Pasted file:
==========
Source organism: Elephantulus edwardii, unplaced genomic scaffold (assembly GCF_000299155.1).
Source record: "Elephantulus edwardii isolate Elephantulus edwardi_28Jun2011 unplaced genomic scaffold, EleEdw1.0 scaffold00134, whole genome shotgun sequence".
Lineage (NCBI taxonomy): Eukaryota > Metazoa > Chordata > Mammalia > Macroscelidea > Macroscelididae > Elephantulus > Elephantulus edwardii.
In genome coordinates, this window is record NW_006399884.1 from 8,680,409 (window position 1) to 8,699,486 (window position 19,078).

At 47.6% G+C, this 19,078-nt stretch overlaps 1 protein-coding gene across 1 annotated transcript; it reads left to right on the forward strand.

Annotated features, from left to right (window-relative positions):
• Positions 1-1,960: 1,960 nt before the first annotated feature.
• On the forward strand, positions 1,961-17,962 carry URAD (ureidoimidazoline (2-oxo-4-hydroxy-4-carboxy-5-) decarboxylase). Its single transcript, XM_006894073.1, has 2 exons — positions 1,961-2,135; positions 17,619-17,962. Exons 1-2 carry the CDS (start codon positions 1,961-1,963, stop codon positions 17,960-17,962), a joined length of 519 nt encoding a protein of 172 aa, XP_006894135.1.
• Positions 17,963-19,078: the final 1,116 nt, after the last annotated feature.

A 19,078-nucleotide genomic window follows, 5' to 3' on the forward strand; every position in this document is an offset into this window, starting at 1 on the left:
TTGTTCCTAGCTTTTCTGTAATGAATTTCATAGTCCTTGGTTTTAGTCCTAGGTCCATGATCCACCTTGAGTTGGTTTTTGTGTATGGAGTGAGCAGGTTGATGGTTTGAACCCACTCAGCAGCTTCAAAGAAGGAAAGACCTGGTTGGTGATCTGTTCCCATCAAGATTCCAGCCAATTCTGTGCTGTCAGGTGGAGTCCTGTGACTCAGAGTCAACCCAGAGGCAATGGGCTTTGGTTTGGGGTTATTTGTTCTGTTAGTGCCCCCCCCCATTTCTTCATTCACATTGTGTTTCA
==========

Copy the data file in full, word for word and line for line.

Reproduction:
Source organism: Elephantulus edwardii, unplaced genomic scaffold (assembly GCF_000299155.1).
Source record: "Elephantulus edwardii isolate Elephantulus edwardi_28Jun2011 unplaced genomic scaffold, EleEdw1.0 scaffold00134, whole genome shotgun sequence".
Lineage (NCBI taxonomy): Eukaryota > Metazoa > Chordata > Mammalia > Macroscelidea > Macroscelididae > Elephantulus > Elephantulus edwardii.
In genome coordinates, this window is record NW_006399884.1 from 8,680,409 (window position 1) to 8,699,486 (window position 19,078).

At 47.6% G+C, this 19,078-nt stretch overlaps 1 protein-coding gene across 1 annotated transcript; it reads left to right on the forward strand.

Annotated features, from left to right (window-relative positions):
• Positions 1-1,960: 1,960 nt before the first annotated feature.
• On the forward strand, positions 1,961-17,962 carry URAD (ureidoimidazoline (2-oxo-4-hydroxy-4-carboxy-5-) decarboxylase). Its single transcript, XM_006894073.1, has 2 exons — positions 1,961-2,135; positions 17,619-17,962. Exons 1-2 carry the CDS (start codon positions 1,961-1,963, stop codon positions 17,960-17,962), a joined length of 519 nt encoding a protein of 172 aa, XP_006894135.1.
• Positions 17,963-19,078: the final 1,116 nt, after the last annotated feature.

A 19,078-nucleotide genomic window follows, 5' to 3' on the forward strand; every position in this document is an offset into this window, starting at 1 on the left:
TTGTTCCTAGCTTTTCTGTAATGAATTTCATAGTCCTTGGTTTTAGTCCTAGGTCCATGATCCACCTTGAGTTGGTTTTTGTGTATGGAGTGAGCAGGTTGATGGTTTGAACCCACTCAGCAGCTTCAAAGAAGGAAAGACCTGGTTGGTGATCTGTTCCCATCAAGATTCCAGCCAATTCTGTGCTGTCAGGTGGAGTCCTGTGACTCAGAGTCAACCCAGAGGCAATGGGCTTTGGTTTGGGGTTATTTGTTCTGTTAGTGCCCCCCCCCATTTCTTCATTCACATTGTGTTTCA